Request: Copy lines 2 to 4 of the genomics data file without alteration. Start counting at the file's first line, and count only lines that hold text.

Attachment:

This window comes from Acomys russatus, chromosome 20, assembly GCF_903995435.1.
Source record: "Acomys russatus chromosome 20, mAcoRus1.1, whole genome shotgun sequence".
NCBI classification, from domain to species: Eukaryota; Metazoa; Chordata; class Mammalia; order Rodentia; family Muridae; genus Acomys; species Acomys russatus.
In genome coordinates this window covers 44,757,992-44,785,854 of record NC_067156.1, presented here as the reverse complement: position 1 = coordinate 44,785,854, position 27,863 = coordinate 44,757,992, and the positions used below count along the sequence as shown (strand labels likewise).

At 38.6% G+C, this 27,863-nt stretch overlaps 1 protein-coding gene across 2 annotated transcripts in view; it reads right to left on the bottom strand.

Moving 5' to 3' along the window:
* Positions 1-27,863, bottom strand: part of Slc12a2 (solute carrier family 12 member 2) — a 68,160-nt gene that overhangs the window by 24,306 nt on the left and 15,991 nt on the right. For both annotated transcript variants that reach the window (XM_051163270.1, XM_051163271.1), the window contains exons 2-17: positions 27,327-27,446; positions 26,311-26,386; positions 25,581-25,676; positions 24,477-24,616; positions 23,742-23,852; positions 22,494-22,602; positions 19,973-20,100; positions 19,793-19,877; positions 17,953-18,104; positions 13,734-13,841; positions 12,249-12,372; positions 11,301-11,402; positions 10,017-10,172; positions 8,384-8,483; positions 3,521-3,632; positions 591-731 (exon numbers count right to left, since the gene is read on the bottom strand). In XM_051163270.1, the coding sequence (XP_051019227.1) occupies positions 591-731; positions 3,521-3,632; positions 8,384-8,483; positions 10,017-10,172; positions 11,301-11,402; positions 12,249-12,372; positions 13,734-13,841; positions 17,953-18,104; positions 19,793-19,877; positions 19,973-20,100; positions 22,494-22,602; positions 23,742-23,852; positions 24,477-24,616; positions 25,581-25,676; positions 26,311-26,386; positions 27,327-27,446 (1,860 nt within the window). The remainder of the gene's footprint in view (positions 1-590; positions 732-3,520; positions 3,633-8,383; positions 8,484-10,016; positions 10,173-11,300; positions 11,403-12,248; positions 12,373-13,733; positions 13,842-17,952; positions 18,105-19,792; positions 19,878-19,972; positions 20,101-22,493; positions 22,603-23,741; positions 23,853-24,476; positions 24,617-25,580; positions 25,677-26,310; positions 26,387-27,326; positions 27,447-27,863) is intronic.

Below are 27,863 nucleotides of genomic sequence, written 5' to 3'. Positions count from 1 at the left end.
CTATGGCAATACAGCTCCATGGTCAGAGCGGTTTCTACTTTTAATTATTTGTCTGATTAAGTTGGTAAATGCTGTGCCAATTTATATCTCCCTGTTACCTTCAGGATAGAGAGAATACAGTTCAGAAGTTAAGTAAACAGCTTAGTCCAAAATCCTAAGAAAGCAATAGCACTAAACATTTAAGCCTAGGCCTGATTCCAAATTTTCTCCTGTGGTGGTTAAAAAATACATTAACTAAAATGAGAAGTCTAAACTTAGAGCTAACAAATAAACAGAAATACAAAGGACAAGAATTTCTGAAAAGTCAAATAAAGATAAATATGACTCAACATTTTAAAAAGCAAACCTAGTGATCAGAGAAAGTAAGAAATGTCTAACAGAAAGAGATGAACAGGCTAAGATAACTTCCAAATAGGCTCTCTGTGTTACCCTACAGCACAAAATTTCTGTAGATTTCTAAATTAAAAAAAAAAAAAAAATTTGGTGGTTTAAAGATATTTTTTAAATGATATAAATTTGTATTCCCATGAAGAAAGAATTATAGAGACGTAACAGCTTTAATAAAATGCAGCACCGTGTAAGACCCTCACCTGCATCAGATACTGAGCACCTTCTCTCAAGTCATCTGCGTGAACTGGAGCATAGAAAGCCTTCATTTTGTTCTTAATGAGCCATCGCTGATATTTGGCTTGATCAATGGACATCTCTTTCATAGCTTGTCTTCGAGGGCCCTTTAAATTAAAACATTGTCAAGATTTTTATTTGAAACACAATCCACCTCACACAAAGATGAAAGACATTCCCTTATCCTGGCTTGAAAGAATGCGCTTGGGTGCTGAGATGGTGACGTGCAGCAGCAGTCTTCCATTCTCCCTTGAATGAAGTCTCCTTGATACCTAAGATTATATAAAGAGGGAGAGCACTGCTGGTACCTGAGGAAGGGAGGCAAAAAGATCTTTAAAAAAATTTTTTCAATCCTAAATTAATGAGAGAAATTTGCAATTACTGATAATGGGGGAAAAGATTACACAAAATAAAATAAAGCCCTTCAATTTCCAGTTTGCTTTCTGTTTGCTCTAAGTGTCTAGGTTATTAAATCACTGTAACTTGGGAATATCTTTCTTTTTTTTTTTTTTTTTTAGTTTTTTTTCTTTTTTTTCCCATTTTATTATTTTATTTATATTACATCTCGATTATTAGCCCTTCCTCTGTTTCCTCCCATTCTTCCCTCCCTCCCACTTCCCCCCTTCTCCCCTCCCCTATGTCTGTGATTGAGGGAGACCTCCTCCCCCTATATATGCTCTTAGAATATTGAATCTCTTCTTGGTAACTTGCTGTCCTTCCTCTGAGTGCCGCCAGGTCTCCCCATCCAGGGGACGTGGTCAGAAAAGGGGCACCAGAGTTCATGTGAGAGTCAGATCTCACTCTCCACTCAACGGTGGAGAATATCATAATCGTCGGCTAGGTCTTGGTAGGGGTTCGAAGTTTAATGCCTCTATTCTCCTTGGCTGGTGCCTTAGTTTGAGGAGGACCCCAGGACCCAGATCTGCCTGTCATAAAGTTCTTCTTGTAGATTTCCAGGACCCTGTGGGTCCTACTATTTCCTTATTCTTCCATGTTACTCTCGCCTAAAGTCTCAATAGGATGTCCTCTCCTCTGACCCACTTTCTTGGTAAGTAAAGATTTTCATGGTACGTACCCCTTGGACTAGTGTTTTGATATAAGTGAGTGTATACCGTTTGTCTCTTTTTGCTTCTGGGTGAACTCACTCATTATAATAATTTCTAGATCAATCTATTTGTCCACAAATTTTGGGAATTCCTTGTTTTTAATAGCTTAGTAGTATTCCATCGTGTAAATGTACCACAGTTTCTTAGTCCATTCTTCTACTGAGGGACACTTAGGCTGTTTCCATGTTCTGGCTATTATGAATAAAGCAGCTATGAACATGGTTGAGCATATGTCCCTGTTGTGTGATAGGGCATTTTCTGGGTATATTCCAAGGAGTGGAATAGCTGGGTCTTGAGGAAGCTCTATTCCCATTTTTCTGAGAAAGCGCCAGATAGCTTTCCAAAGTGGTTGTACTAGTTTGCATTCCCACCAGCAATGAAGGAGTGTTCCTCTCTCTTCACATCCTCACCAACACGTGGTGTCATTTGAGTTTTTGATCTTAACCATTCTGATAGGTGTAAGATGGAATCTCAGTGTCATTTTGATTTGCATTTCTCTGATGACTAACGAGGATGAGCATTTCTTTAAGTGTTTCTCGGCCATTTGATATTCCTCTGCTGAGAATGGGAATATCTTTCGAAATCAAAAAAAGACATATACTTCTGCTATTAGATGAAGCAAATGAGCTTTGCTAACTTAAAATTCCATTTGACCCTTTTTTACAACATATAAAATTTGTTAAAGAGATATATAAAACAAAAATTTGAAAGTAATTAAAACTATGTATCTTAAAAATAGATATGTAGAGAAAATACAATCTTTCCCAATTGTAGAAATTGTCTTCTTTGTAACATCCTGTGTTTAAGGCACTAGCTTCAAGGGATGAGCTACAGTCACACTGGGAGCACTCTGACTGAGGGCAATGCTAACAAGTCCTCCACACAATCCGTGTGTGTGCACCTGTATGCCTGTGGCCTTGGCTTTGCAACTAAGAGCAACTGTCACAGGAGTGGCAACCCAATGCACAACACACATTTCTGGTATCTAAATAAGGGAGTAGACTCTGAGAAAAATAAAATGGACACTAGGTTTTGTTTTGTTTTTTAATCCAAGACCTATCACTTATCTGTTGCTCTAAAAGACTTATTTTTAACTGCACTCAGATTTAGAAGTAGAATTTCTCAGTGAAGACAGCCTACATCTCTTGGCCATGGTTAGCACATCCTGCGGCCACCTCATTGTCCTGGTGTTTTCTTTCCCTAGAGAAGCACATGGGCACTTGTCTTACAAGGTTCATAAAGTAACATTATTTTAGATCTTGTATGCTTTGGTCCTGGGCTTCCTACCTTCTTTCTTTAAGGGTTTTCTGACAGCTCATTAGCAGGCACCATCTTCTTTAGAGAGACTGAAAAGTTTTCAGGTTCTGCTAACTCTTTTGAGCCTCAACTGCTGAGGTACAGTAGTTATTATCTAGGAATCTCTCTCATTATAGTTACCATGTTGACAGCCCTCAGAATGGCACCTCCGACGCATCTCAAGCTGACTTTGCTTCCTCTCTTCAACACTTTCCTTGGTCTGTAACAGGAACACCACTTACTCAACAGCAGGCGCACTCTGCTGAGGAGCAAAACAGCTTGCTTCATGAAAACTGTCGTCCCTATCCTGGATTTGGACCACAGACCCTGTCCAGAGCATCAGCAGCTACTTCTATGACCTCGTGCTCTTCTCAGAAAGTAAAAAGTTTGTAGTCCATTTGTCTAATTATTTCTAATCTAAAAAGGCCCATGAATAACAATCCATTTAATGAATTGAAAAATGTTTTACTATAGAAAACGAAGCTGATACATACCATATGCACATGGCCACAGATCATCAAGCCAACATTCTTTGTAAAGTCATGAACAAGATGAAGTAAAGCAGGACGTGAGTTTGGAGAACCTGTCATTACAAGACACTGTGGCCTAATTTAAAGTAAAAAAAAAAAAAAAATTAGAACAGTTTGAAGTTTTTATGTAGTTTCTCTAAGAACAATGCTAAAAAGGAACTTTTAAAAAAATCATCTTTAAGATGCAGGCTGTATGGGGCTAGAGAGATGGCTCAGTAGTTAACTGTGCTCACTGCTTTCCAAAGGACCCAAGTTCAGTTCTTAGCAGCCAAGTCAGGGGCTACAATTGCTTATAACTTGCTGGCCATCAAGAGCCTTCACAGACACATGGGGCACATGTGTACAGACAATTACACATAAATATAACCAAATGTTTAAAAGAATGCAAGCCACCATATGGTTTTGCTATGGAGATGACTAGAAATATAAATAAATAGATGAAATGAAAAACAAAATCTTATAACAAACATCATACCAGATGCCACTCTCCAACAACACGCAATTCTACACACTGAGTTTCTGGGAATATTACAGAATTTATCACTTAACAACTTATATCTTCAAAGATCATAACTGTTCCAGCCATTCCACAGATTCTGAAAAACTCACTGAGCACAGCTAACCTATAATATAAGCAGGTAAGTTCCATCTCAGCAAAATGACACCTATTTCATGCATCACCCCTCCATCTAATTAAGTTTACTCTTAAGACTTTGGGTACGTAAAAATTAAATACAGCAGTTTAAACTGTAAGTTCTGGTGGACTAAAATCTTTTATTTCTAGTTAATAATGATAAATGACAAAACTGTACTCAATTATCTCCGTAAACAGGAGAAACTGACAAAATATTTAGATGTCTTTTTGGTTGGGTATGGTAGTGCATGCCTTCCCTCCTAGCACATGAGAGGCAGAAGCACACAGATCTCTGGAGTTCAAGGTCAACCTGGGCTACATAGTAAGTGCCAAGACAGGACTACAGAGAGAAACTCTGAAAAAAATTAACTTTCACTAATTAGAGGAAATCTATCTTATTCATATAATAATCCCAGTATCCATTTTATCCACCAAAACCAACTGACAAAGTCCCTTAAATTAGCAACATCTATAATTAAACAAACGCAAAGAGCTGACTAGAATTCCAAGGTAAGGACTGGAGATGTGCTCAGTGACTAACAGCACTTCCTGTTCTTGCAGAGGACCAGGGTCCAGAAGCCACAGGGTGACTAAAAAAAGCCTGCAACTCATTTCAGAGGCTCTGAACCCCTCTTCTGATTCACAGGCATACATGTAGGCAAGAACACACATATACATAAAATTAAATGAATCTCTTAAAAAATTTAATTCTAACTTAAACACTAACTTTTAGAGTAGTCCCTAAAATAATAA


Source record: "Acomys russatus chromosome 20, mAcoRus1.1, whole genome shotgun sequence".
NCBI classification, from domain to species: Eukaryota; Metazoa; Chordata; class Mammalia; order Rodentia; family Muridae; genus Acomys; species Acomys russatus.
In genome coordinates this window covers 44,757,992-44,785,854 of record NC_067156.1, presented here as the reverse complement: position 1 = coordinate 44,785,854, position 27,863 = coordinate 44,757,992, and the positions used below count along the sequence as shown (strand labels likewise).